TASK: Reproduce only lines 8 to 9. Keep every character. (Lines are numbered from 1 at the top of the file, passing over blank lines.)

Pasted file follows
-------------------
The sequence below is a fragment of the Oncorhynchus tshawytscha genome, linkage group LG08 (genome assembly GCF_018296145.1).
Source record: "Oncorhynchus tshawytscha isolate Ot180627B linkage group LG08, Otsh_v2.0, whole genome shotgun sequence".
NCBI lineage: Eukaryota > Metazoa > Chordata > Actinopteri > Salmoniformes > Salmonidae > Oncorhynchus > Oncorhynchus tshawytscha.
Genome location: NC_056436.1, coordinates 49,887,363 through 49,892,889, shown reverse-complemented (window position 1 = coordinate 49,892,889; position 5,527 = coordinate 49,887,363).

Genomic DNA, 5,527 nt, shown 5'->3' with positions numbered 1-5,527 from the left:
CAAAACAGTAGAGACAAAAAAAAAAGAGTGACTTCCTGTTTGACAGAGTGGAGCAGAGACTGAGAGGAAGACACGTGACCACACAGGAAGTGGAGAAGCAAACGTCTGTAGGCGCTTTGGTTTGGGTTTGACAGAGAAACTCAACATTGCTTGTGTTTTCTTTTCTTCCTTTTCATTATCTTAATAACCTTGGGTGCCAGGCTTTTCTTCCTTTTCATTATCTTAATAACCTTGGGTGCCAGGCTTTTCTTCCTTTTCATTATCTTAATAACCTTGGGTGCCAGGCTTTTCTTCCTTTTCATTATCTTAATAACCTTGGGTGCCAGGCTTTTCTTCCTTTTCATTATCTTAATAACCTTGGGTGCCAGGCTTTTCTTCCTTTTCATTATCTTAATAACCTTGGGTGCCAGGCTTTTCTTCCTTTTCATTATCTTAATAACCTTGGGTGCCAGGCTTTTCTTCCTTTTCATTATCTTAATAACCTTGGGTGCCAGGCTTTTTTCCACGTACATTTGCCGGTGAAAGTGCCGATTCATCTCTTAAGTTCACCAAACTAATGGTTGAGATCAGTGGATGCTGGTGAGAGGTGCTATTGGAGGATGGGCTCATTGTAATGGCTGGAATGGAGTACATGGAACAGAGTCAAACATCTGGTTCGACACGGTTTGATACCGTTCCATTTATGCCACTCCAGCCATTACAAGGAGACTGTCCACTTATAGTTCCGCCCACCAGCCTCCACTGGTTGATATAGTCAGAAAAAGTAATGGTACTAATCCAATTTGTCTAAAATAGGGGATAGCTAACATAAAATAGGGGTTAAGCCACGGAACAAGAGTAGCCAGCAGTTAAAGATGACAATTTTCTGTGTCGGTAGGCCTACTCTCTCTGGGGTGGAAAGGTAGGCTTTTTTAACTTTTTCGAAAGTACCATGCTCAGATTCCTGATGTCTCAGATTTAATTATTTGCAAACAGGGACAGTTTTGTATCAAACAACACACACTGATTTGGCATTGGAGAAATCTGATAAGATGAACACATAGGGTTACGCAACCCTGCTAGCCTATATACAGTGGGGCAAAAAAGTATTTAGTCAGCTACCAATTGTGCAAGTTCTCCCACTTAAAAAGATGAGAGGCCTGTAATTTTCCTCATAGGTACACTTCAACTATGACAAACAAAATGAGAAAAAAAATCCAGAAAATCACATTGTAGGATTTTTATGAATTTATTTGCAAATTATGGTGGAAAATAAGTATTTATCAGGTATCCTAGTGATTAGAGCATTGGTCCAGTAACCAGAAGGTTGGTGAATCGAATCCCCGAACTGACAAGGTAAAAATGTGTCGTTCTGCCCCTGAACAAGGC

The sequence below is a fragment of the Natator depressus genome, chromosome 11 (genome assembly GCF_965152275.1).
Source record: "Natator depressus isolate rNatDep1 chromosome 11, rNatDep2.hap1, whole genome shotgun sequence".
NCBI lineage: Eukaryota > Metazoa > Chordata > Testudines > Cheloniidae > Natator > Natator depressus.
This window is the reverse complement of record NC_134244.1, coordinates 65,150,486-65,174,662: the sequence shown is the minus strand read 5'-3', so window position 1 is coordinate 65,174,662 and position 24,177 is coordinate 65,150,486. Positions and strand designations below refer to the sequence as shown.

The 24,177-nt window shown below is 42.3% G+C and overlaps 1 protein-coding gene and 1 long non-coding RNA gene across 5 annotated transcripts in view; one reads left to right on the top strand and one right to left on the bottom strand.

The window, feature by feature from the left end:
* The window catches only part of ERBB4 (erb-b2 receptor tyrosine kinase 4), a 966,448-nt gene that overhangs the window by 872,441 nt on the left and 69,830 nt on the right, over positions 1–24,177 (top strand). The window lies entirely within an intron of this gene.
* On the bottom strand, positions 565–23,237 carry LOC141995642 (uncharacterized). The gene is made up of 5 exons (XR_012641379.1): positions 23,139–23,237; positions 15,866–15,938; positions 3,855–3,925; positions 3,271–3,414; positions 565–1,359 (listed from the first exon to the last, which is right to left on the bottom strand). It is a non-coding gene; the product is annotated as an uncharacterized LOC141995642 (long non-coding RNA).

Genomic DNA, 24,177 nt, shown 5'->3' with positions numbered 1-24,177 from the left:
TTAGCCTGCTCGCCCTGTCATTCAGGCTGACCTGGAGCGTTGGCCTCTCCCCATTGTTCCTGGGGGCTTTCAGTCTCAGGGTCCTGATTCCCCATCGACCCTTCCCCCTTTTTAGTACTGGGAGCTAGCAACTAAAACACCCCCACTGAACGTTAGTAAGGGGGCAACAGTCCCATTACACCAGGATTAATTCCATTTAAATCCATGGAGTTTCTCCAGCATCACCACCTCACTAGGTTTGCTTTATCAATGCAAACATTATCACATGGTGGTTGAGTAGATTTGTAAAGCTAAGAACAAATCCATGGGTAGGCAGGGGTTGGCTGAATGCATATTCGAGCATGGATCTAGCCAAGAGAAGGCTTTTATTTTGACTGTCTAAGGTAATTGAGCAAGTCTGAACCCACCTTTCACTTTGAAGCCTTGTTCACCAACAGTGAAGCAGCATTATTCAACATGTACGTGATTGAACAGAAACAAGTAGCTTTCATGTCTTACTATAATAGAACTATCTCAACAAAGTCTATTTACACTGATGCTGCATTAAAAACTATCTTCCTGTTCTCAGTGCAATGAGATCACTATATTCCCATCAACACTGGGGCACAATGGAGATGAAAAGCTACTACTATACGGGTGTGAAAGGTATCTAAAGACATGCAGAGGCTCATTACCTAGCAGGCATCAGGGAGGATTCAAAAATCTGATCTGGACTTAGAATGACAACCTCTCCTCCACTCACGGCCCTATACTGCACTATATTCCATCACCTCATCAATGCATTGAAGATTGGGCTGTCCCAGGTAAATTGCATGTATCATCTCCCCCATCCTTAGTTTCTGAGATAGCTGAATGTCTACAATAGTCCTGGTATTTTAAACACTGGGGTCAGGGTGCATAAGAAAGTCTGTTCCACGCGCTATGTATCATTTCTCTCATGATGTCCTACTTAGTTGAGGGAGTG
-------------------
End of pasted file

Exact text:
Source record: "Natator depressus isolate rNatDep1 chromosome 11, rNatDep2.hap1, whole genome shotgun sequence".
NCBI lineage: Eukaryota > Metazoa > Chordata > Testudines > Cheloniidae > Natator > Natator depressus.